Despite the positive outlook many are realistic that the democratic elections are simply one summit the country has successfully climbed but there are more such summits for the country to overcome. How will the new government meet the demands of the Madhesh based parties to amend the constitution or bring the discontented parties within the framework of the constitution? How will it keep the nation, which is now divided into provinces, more united? How will it continue and address the complicated issues of reconstruction brought by the major earthquake that devastated Nepal in 2015? Some believe that the first term will only be a probation period for the government to learn and make adjustments for the next term. Moreover, it will be interesting to see how the Oli government will maintain the country’s foreign affairs, especially with regional powers China and India looming behind the scenes. Oli must also confront the challenges of maintaining the unity among the communist parties and fulfilling the election promises that the alliance made.
 
Making the Elections More Democratic, Fair and Inclusive
 
As far as the Election Commission of Nepal is concerned, the three-tier election was smoothly, fairly and peacefully concluded. Around 218,000 security personnel were deployed by the government just for the second phase of the parliamentary and provincial elections, augmented by 98,268 temporary police personnel. Besides few acts of violence, voting in most of the polls was peaceful. The women participation is also higher than past elections, thanks to the new constitution that mandates that at least two women should sit in each of the 700 ward committees, including a candidate from the Dalit community. Moreover, the constitution also mandates at least one woman candidate from the political parties for the positions of Mayor and Deputy Mayor in municipalities. Village Chairperson and Vice Chairperson positions in rural municipalities also require at least one woman candidate among the two.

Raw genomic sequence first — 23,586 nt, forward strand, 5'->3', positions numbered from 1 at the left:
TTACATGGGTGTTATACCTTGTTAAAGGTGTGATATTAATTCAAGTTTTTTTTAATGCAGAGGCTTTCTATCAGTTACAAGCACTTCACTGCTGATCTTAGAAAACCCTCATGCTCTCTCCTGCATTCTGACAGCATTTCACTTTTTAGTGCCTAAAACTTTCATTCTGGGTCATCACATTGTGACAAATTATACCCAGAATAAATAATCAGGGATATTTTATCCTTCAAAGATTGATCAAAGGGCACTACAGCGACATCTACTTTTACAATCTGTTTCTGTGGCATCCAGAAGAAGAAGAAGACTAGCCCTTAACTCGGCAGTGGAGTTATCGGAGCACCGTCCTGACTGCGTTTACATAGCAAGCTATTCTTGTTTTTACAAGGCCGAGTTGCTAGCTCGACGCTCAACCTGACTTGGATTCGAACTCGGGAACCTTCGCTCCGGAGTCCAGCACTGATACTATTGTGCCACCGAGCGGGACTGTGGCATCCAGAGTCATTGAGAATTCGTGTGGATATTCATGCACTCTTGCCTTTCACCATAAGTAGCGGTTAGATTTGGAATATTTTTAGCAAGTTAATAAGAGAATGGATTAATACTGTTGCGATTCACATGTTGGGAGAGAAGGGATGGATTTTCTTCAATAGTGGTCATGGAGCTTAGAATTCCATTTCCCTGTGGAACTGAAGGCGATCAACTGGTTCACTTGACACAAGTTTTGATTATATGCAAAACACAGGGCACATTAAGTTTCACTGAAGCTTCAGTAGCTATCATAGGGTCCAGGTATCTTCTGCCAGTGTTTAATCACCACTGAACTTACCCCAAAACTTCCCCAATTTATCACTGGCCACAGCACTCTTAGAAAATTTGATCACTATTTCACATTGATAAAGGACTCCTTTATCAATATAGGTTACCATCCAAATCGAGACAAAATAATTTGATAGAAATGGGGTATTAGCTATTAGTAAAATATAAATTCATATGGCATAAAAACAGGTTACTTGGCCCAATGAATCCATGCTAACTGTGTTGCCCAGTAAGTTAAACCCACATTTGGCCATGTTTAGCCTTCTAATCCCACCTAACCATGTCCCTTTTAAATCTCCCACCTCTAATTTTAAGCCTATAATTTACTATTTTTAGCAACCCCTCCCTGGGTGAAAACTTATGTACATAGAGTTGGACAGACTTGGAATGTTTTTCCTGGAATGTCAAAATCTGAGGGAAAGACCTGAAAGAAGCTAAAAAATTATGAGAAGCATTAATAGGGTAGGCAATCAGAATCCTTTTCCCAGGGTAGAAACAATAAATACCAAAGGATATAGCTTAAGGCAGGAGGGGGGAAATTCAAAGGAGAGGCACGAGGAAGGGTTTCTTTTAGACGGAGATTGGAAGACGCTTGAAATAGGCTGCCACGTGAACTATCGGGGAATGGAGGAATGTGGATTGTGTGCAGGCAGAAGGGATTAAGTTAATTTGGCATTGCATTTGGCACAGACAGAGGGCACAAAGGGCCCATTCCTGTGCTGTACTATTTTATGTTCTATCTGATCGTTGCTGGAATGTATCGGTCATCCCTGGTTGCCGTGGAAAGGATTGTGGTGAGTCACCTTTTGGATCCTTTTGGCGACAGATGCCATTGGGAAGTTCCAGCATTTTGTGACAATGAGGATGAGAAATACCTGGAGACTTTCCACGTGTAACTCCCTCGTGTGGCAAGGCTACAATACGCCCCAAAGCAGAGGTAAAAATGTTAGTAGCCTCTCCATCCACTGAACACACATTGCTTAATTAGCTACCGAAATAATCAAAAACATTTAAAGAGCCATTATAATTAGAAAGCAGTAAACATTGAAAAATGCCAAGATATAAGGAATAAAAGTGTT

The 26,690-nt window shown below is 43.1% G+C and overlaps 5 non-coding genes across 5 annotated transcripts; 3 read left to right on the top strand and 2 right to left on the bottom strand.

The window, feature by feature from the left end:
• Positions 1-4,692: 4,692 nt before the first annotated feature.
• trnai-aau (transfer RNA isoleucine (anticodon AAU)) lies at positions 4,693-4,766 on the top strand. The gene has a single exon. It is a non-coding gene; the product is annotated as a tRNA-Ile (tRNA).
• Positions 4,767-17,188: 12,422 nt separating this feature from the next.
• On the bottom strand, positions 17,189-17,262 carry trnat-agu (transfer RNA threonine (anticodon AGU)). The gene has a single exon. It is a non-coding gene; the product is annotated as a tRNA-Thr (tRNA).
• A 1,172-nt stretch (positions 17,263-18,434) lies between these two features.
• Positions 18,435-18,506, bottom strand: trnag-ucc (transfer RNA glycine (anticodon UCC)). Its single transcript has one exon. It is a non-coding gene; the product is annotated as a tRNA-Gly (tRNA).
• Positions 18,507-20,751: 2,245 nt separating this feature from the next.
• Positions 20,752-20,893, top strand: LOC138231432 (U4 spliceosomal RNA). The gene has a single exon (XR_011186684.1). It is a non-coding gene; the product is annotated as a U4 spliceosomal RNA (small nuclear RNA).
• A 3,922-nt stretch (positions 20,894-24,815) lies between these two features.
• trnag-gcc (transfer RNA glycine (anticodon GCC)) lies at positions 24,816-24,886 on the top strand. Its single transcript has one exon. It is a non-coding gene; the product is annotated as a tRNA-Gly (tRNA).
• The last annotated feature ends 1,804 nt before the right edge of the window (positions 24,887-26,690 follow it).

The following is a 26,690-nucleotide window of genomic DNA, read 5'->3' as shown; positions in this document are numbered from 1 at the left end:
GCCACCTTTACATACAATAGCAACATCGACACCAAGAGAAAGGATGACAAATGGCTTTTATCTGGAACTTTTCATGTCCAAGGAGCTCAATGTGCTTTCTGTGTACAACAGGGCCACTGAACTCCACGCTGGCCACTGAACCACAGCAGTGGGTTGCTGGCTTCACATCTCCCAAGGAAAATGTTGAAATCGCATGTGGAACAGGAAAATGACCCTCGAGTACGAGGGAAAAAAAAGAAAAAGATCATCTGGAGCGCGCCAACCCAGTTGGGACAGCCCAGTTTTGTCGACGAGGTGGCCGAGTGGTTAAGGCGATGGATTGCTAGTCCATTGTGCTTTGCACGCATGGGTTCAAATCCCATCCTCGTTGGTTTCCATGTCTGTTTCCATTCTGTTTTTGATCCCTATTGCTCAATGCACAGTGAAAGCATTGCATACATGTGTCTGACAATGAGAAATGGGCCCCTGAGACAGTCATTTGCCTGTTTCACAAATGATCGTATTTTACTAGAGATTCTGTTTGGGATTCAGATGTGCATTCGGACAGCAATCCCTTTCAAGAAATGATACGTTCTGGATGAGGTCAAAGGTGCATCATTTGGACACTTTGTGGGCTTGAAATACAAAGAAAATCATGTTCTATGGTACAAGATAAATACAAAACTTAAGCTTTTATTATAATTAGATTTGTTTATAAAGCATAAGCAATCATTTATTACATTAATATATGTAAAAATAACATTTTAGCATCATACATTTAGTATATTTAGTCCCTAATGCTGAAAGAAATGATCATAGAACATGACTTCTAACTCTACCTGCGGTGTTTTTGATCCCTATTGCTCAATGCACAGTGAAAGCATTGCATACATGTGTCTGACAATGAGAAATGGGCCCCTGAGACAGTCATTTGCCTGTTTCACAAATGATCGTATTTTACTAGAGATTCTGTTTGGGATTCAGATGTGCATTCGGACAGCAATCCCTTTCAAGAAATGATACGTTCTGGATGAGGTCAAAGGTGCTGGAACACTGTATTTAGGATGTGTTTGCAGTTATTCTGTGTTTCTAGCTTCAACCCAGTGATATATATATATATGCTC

2. VotingHowever, despite these positive legal reforms, ambiguities still exist and there is still a long way to go for Nepal to ensure that its elections are truly democratic, fair and inclusive.  It has not been easy for women to use the opportunities provided by legislation (especially for the Dalits) due to lack of information about the election opportunities, procedures, and their rights. In some areas, “Dalits have no citizenship yet in the first place, [thus] restricting them from exercising their rights.” says Pema Rithar, a recently elected ward chairperson from Tsum, Nubri, a rural municipality that lies in the Northern part of Nepal. 
 
When asked about women participation in elections in his area, Rithar adds,
 
“It’s different in reality. Women are occupied with household work daily. They have to look after their children, prepare food and attend village work. Even if they have time, they don’t want to travel up and down in these hard geographies for official meetings. They would rather stay at home and do hotel business or sell local alcohol.”
 
Around 3.8 million Nepalis (excluding those in India), who are abroad as migrant workers, are still unable to vote despite some countries like Saudi Arab and Qatar agreeing to support voting mechanisms for the migrants. This case puts into question the inclusiveness of the election and worsens the problem of disinterest in politics of young Nepalis. Yubraj Nepal, a migration expert and a founder of Centre for Migration and International Relations (CMIR), points out,